The key to building cohesive nursing teams
Friday, July 31, 2015
Nursing teams have the potential to be dynamic and powerful entities, and creating and maintaining them is a process worthy of considerable attention.
Cultivating a team
When we think of teams, our minds may quickly consider the notion of an athletic team as a prime example. A sports team trains together, travels together and competes as a coordinated unit whose mission is to act as a collective entity.
The coach cajoles a team into action and cohesiveness. To that end, the coach will employ various techniques to motivate the individual members (and the collective team organism) toward optimal function and success.
Cultivating team spirit and camaraderie among nurses is not something to be left to chance. Having said that, many managers who lack the savvy or willingness to manifest a winning team will often leave the group to its own devices. This is like cutting a team off at the knees before it even begins to walk.
Work and determination are essential for a team's success, and leadership is one of the key ingredients for manifesting positive outcomes.
Nurse leaders take the reins
It is beholden upon progressive nurse leaders to employ superlative leadership skills in order to elicit the best from their teams. While a team can potentially lead itself to success without centralized guidance, the importance of intelligent and sensitive leadership cannot be overstated.
The individual leadership style of any nurse leader will be informed by many factors, experiences and values, and a nurse leader can — just like the team — fail miserably, perform marginally well or excel beyond expectations.
We nurses may not receive the formal education we truly need in order to be the leaders our teams deserve, thus it is incumbent upon every nurse leader to take the reins of his or her own experience, ascertaining what is most salient to the situation at hand. Effective leadership can be learned, and the conscientious nurse leader will proactively seek out the necessary knowledge and skills.
The power of style
Leadership styles vary widely, from autocratic heavy-handedness to anarchistic free-for-alls. Neither of those extremes work well for 21st-century nurses, thus the thoughtful leader must find the path that is the best fit for all concerned.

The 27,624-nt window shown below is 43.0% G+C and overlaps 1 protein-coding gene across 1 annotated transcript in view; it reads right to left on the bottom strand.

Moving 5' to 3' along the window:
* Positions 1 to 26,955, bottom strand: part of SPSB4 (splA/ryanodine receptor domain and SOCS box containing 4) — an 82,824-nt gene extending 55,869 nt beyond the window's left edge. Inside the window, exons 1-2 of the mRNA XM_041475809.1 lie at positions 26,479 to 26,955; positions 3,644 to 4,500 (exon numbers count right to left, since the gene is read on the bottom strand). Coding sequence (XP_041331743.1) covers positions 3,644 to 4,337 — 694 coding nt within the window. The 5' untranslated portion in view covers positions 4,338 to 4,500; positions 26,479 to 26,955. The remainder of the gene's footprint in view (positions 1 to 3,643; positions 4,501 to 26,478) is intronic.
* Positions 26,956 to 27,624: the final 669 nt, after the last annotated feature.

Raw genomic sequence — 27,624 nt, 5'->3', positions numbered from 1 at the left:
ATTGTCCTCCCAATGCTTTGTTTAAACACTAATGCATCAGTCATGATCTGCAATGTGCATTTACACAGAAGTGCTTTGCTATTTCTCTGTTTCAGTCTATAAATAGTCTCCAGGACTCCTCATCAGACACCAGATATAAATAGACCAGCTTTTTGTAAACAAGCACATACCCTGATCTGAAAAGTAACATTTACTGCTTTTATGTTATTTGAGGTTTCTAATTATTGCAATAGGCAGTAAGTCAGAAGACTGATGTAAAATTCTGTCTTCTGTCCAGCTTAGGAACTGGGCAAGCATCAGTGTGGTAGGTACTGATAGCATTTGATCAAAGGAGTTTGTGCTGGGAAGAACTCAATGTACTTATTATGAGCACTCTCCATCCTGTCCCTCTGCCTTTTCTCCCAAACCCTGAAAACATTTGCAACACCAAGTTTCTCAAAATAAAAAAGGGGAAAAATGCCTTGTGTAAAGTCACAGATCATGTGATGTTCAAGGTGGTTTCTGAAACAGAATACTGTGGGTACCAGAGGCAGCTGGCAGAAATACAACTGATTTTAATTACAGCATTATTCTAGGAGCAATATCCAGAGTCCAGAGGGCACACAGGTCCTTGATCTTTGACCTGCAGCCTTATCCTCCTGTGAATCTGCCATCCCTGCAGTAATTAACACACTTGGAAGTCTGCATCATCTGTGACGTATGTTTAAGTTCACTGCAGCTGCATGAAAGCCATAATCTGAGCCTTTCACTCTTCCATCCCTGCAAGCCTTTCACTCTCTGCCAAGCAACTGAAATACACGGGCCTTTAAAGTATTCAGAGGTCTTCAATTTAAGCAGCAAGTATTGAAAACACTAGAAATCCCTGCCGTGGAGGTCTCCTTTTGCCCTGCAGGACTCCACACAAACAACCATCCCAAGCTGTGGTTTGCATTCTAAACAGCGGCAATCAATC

Leadership style is reflected in myriad factors, including decision-making processes, workplace culture and interpersonal communication. A nurse leader may need to alter his or her style based upon the makeup of the team and the needs of the organization, but certain styles of leadership are likely to produce better results when practiced conscientiously and consistently.
While nurses may enjoy a certain level of structure and predictability, they also like a significant level of autonomy. Guidelines, policies and procedures are clearly important to safe clinical practice, but leadership based on a dictatorial style will not be terribly popular or effective.
When individual participation is encouraged, and nurses' voices are heeded, a leader can more easily generate trust and cohesiveness within the team. Since nurses are without a doubt "the boots on the ground," listening closely to their input, experiences and opinions will go a long way toward building that trust.
Listen and build trust
A nurse leader who cultivates a style of inclusiveness, openness, curiosity, respect and trust will achieve greater success vis-a-vis team performance and cohesiveness. Listening, respecting and honoring your nurses' voices will assist in building teams that reflect those values.
And when a team is built upon such values, success is most certainly assured.
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